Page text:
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iPad 2s, Nook Colors, Kindle Fire HDXs: Citation & ereaders

Citing books on ereaders

Citing books accessed on ereaders can be difficult for several reasons. You may wonder, is it cited as a book or as a file? How do you specify where a direct quotation came from if there are no static page numbers? Where in the citation do you indicate which ereader you accessed it on?

Below are details on how to cite in the various styles. We still suggest that you check with your instructor in case they have any special instructions for citing books accessed on ereaders.

Citing books accessed on ereaders in MLA 8

Here's an example from EasyBib on how to structure and cite ebooks accessed on ereaders: 

Structure of an MLA 8 citation for a book in print:

Author’s Last name, First name. “Title of chapter or section.” Title of the work, translated by or edited by First name Last name, vol. number, City of Publication*, Publisher, Year the book was published, page number(s).

Structure of a citation for an e-book found on an e-reader in MLA 8:

Author’s last name, First name. “Title of the chapter or section.” Title of the e-book, translated by or edited by First name Last name, Name of e-reader device, vol. number, Publisher, Year of publication, page number(s).

Example of a citation for an e-book found on an e-reader in MLA 8:

Doer, Anthony. All the Light We Cannot See. Kindle ed., Scribner, 2014.

Citing books accessed on ereaders in MLA 7

According to the Chronicle, ebooks in MLA should be cited as digital files (like a Microsoft Word document or PDF posted online is cited). The Purdue OWL shows examples of how to cite digital files (near the bottom of the page). To correctly format the citation for ebooks, follow MLA guidelines for citing a book but indicate the type of digital file you accessed at the end of the citation. This may be something like nook color file, Kindle file, or Adobe Digital Edition file. Here's an example from eduKindle on what a citation for Freakonomics, accessed on the Kindle, might look like:

Stephen, Levitt D. Freakonomics. Rev. and Expanded ed. New York: Harper Collins, 2006. Kindle file.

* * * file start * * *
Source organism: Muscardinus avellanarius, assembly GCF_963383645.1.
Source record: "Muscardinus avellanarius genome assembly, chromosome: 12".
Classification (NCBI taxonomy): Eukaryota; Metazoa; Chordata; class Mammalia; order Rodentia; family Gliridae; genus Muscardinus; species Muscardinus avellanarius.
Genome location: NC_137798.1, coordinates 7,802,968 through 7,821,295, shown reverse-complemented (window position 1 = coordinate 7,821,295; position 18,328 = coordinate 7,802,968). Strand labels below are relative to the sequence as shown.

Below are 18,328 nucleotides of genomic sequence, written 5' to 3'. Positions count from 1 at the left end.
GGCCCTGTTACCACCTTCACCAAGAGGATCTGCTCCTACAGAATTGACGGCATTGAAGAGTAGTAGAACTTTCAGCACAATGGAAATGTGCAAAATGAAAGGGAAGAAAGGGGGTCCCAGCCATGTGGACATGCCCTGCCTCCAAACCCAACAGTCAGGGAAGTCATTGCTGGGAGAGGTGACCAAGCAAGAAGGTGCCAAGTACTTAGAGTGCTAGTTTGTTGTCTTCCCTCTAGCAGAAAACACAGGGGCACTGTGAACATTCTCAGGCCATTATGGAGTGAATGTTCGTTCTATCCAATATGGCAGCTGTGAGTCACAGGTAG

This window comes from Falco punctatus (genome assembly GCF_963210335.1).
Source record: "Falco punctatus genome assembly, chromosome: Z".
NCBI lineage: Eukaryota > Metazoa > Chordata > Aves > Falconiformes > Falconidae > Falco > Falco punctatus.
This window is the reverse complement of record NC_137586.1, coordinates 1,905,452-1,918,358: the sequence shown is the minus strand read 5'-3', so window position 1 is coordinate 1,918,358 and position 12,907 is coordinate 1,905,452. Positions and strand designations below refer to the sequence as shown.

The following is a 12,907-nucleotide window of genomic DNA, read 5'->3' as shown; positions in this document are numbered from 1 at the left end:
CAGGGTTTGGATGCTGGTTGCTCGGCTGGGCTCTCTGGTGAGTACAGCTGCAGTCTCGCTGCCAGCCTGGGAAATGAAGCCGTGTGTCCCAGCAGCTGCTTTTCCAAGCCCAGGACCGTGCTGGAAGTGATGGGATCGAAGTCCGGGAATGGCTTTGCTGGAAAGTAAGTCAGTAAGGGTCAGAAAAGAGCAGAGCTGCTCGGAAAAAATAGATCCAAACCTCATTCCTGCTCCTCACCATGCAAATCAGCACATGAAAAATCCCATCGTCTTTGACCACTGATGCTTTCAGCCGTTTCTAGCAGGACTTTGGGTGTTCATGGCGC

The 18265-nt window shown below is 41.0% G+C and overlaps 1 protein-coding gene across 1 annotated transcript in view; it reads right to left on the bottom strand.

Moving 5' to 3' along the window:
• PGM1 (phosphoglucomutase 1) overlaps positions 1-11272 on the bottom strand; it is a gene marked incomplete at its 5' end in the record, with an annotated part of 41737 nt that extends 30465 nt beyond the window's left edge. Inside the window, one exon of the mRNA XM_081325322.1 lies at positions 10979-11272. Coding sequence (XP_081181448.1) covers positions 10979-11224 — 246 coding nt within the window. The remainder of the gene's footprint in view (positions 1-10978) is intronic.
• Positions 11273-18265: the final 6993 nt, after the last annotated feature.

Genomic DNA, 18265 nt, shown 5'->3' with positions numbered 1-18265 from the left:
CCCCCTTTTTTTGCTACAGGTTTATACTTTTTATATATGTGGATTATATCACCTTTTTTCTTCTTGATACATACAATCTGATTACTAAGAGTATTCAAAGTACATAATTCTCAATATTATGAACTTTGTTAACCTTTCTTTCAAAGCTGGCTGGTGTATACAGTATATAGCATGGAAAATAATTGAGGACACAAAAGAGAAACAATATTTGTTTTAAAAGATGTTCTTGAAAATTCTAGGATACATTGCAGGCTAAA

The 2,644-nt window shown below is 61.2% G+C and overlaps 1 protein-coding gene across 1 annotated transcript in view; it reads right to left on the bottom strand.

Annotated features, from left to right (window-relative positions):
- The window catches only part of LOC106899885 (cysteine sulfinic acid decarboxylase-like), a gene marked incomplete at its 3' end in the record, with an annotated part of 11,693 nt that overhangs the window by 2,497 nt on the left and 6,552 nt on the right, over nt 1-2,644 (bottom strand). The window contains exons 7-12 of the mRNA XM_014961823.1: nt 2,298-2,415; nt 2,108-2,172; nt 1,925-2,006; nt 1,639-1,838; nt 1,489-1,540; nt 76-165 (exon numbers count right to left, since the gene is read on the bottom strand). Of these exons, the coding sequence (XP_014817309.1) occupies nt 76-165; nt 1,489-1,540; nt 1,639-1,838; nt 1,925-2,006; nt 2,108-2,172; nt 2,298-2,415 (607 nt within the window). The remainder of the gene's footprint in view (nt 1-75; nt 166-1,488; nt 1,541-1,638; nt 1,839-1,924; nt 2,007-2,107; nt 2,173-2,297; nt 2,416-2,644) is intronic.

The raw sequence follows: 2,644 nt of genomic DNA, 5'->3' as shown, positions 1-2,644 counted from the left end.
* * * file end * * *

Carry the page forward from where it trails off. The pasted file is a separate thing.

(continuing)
An additional example:

O'Brien, Tim. The Things They Carried. Boston: Mariner Books, 1990. Kindle file.

See this MLA blog post for more information on citing e-books.

Citing books accessed on ereaders in APA

The American Psychological Association has a blog post about how to cite ebooks. An older APA blog post is also helpful.  Below is some information from these posts.

For the reference list, include the author, year, book title, the version of book you read, and the DOI or URL where you downloaded the book. If the full URL is very long (like the URL for O'Brien's book in the example below was),  give the homepage URL and a description of where to find the book from there, or the store name—your preference (e.g., Amazon Kindle store or The first example below is from the APA's blog post and shows how to use a DOI in the citation, if one is provided. The second example shows how to cite a book with no DOI provided:

Brill, P. (2004). The winner’s way [Adobe Digital Editions version]. doi:10.1036/007142363X

O'Brien, T. (1990). The things they carried [Kindle Fire version]. Retrieved from

See Chapter 7 of the 6th ed. of the Publication Manual (examples 19, 20, and 21) for some more help. 

In-text citations can be confusing because e-books often lack page numbers. Kindle books have “location numbers,” which are static, but are useless to others without a Kindle. Certain models of Kindles have page numbers available.  That will also depend on if the publisher has made them available for that particular e-book. If page numbers are included, these are appropriate to use in your in-text citation. To cite in text for e-books lacking page numbers it is suggested by the APA that you include any of the following to cite the quotation:

  • a paragraph number, if provided; alternatively, you can count paragraphs down from the beginning of the document; 
  • an overarching heading plus a paragraph number within that section; or 
  • an abbreviated heading (or the first few words of the heading) in quotation marks, in cases in which the heading is too unwieldy to cite in full.

If a book has numbered chapters and sections, here's an example given by the APA of how to cite a direct quotation with chapter, section, and paragraph numbers: 

One of the author’s main points is that “people don’t rise from nothing” (Gladwell, 2008, Chapter 1, Section 2, para. 5).

See Section 6.05 for more details on citing direct quotations of electronic sources without page numbers.

Citing books accessed on ereaders in Chicago style

The Chicago Manual of Style website provides examples of how to cite ebooks on its website under 'Book published electronically'.

In your citation, include the author, title, editor (if there is one), publication information, and the version of the book you consulted. If you used the book online, include the URL. Include an access date only if required by your publisher or discipline. If no fixed pagination is available, include a section title, chapter or other number.

The Manual website offers examples of how to cite ebooks in both the notes and bibliography style and the author-date style. A couple of our own examples are shown below. Consult the Manual's website to see additional examples:

Notes and Bibliography:

 1. Tim O'Brien, The Things They Carried (Boston: Mariner Books, 1990), Kindle edition.

O'Brien, Tim. The Things They Carried. Boston: Mariner Books, 1990. Kindle edition.


O'Brien, Tim. 1990. The Things They Carried. Boston: Mariner Books. Kindle edition.